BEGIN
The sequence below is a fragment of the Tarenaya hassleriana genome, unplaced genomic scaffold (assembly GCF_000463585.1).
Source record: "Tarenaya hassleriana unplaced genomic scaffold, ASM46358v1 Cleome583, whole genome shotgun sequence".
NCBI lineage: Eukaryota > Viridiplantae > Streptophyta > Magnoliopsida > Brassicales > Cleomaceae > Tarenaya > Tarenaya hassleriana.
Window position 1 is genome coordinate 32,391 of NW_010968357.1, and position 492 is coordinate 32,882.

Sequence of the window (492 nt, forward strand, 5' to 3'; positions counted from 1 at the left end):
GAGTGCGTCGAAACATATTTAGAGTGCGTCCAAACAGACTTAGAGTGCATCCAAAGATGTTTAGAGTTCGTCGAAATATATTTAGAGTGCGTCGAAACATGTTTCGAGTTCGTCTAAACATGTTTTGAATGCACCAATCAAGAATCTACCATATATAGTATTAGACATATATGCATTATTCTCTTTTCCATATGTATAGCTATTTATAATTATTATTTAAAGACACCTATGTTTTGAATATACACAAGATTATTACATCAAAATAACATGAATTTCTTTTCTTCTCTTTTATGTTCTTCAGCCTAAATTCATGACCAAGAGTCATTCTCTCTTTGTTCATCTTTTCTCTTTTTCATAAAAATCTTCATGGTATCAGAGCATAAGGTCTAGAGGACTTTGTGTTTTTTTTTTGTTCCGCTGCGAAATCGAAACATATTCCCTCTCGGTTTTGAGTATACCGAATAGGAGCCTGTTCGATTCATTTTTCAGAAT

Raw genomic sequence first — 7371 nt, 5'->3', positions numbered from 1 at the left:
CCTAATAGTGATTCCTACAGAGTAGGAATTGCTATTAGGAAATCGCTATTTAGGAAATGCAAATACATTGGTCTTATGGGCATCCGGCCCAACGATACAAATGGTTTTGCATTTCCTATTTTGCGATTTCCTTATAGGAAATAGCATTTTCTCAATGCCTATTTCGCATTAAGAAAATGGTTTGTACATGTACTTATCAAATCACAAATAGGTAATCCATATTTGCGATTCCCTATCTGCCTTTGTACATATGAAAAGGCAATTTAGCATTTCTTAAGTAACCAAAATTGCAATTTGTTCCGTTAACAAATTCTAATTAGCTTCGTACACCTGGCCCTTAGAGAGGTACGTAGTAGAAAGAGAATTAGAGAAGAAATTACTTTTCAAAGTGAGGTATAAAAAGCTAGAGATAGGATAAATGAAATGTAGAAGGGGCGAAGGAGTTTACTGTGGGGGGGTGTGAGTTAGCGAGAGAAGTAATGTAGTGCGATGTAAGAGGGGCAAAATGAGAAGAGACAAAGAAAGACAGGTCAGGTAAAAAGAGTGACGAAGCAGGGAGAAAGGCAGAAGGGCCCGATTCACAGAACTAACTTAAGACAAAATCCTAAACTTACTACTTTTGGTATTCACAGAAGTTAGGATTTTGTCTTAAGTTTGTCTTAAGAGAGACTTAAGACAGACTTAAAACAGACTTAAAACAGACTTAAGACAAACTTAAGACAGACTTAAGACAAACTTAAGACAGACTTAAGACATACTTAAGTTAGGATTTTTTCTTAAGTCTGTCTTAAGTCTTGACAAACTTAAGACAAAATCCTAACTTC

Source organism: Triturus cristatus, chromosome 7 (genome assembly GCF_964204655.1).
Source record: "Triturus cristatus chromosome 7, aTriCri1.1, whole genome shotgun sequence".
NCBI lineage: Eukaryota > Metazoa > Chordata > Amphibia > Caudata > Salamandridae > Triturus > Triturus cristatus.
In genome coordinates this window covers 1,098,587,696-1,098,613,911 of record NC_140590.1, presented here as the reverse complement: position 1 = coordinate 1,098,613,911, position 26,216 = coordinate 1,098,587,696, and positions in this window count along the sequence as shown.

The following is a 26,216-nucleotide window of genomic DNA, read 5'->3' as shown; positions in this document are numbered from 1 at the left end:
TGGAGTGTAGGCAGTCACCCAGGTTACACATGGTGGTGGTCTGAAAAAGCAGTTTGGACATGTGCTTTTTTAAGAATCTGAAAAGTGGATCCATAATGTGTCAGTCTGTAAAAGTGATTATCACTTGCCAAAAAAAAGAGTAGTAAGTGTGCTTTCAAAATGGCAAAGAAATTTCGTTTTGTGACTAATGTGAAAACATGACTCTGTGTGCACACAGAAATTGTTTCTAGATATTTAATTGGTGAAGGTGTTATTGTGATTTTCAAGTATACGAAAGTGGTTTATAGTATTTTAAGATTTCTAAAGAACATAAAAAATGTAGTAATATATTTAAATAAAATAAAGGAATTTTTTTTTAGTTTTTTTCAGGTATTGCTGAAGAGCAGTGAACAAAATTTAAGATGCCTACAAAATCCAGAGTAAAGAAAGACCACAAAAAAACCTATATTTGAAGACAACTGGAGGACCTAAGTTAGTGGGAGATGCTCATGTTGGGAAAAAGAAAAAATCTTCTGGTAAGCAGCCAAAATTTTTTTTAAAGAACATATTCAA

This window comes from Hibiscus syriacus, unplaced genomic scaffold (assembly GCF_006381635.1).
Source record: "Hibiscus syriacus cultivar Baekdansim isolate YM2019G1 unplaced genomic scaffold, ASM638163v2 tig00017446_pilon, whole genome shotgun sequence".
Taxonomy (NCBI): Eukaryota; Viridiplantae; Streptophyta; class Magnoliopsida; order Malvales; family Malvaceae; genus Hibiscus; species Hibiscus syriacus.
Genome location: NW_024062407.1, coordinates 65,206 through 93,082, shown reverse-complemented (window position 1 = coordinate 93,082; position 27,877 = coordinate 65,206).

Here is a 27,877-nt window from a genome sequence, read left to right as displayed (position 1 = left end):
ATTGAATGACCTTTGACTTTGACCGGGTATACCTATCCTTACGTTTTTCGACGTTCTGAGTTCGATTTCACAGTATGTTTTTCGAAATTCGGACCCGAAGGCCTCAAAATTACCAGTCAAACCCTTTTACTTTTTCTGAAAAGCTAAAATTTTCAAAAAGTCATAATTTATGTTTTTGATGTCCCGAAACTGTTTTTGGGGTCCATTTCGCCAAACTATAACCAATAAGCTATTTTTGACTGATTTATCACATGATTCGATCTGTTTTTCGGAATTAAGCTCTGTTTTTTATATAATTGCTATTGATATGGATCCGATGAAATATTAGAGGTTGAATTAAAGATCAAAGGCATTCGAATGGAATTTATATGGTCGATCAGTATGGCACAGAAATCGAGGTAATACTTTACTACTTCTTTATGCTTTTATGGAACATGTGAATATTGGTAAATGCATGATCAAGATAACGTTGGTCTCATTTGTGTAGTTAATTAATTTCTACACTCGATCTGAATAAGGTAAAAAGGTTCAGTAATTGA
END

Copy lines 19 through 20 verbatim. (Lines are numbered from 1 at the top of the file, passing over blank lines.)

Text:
Here is a 27,877-nt window from a genome sequence, read left to right as displayed (position 1 = left end):
ATTGAATGACCTTTGACTTTGACCGGGTATACCTATCCTTACGTTTTTCGACGTTCTGAGTTCGATTTCACAGTATGTTTTTCGAAATTCGGACCCGAAGGCCTCAAAATTACCAGTCAAACCCTTTTACTTTTTCTGAAAAGCTAAAATTTTCAAAAAGTCATAATTTATGTTTTTGATGTCCCGAAACTGTTTTTGGGGTCCATTTCGCCAAACTATAACCAATAAGCTATTTTTGACTGATTTATCACATGATTCGATCTGTTTTTCGGAATTAAGCTCTGTTTTTTATATAATTGCTATTGATATGGATCCGATGAAATATTAGAGGTTGAATTAAAGATCAAAGGCATTCGAATGGAATTTATATGGTCGATCAGTATGGCACAGAAATCGAGGTAATACTTTACTACTTCTTTATGCTTTTATGGAACATGTGAATATTGGTAAATGCATGATCAAGATAACGTTGGTCTCATTTGTGTAGTTAATTAATTTCTACACTCGATCTGAATAAGGTAAAAAGGTTCAGTAATTGA